March 2019’s Most Wanted Malware: Coinhive Stops Digging, But Cryptomining Still Dominates
Posted by Check Point Research
Check Point Research, the Threat Intelligence arm of Check Point Software Technologies Ltd., a leading provider of cyber security solutions globally, has published its latest Global Threat Index for March 2019. The index reveals that while cryptomining services such as Coinhive have closed down, cryptominers are still the most prevalent malware aimed at organizations globally.
As announced last month, both Coinhive and Authedmine stopped their mining services on March 8th. For the first time since December 2017, Coinhive dropped from the top position but, despite having only operated for eight days in March, it was still the 6th most prevalent malware to affect organizations during the month. At its peak, Coinhive impacted 23% of organizations worldwide.
During March, three of the top five most prevalent malware were cryptominers – Cryptoloot, XMRig and JSEcoin. Cryptoloot headed the Threat Index for the first time, closely followed by Emotet, the modular trojan. Both had a global impact of 6%. XMRig is the third most popular malware impacting 5% of organizations worldwide.
Maya Horowitz, Threat Intelligence and Research Director at Check Point commented: “With cryptocurrencies’ values dropping overall since 2018, we will be seeing more cryptominers for browsers following Coinhive’s steps and ceasing operation. However, I suspect that cyber criminals will find ways to earn from more robust cryptomining activities, such as mining on Cloud environments, where the built-in auto-scaling feature allows the creation of a larger haul of cryptocurrency. We have seen organizations being asked to pay hundreds of thousands of dollars to their Cloud vendors for the compute resources used illicitly by cryptominers. This is a call for action for organizations to secure their Cloud environments.”
March 2019’s Top 3 ‘Most Wanted’ Malware:
- Cryptoloot – Crypto-Miner that uses the victim’s CPU or GPU power and existing resources for crypto mining – adding transactions to the blockchain and releasing new currency. It is a competitor to Coinhive, trying to pull the rug under it by asking a smaller percentage of revenue from websites.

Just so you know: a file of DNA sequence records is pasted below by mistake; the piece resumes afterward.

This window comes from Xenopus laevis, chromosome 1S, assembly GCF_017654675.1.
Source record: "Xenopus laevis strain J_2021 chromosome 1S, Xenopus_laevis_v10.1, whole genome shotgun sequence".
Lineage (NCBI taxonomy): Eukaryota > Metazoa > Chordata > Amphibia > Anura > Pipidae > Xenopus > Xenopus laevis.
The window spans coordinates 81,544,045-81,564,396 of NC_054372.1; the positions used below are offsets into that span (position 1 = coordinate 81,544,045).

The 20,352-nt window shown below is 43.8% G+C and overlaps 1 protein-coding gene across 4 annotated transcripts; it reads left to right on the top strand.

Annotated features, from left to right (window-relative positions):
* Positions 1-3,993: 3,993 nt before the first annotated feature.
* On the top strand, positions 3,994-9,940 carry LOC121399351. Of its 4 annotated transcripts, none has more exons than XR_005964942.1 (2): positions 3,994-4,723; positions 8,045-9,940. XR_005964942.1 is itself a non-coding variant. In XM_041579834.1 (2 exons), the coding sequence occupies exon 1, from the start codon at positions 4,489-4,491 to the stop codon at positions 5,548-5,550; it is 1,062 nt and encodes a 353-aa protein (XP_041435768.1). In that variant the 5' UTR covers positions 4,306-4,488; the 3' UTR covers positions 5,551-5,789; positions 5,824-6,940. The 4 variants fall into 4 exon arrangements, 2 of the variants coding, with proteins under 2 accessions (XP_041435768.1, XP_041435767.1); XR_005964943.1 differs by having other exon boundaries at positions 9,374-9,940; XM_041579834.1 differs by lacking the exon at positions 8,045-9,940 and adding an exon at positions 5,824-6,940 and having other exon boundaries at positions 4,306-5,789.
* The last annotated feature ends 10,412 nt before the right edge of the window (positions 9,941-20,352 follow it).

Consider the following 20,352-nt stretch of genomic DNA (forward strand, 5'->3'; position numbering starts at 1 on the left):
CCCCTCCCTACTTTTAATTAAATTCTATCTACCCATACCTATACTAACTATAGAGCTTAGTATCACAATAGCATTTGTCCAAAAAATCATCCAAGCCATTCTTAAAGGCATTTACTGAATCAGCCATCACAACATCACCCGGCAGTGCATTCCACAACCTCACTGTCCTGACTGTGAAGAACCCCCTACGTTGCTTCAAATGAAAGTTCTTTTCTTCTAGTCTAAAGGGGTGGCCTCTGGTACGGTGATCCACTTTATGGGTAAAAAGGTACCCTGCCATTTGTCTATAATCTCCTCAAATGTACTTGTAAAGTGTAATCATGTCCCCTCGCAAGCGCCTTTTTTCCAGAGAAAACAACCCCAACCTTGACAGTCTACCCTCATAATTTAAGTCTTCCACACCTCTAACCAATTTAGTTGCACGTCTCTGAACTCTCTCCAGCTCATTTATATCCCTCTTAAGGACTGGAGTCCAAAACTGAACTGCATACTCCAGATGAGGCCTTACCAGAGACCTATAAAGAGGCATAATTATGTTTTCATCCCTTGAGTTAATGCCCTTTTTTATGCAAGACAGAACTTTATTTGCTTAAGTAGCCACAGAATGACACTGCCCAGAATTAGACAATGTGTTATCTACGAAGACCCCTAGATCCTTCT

- Emotet – Advanced, self-propagate and modular Trojan. Emotet once used to employ as a banking Trojan, and recently is used as a distributer to other malware or malicious campaigns. It uses multiple methods for maintaining persistence and evasion techniques to avoid detection. In addition, it can be spread through phishing spam emails containing malicious attachments or links.
- XMRig- Open-source CPU mining software used for the mining process of the Monero cryptocurrency, and first seen in-the-wild on May 2017.
This month Hiddad is the most prevalent Mobile malware, replacing Lotoor at first place in the top mobile malware list. Triada remains in third place.
March’s Top 3 Most Wanted’ Mobile Malware:
- Hiddad – Android malware which repackages legitimate apps and then released them to a third-party store. Its main function is displaying ads, however it is also able to gain access to key security details built into the OS, allowing an attacker to obtain sensitive user data.
- Lotoor– Hack tool that exploits vulnerabilities on Android operating system in order to gain root privileges on compromised mobile devices.
- Triada – Modular Backdoor for Android which grants superuser privileges to downloaded malware, as helps it to get embedded into system processes. Triada has also been seen spoofing URLs loaded in the browser.
Check Point’s researchers also analyzed the most exploited cyber vulnerabilities. CVE-2017-7269 is still leading the top exploited vulnerabilities with a 44% global impact. Web Server Exposed Git Repository Information Disclosure and is in second place, with OpenSSL TLS DTLS Heartbeat Information Disclosure in third, both impacting 40% of organizations worldwide.
March’s Top 3 Most Exploited’ vulnerabilities: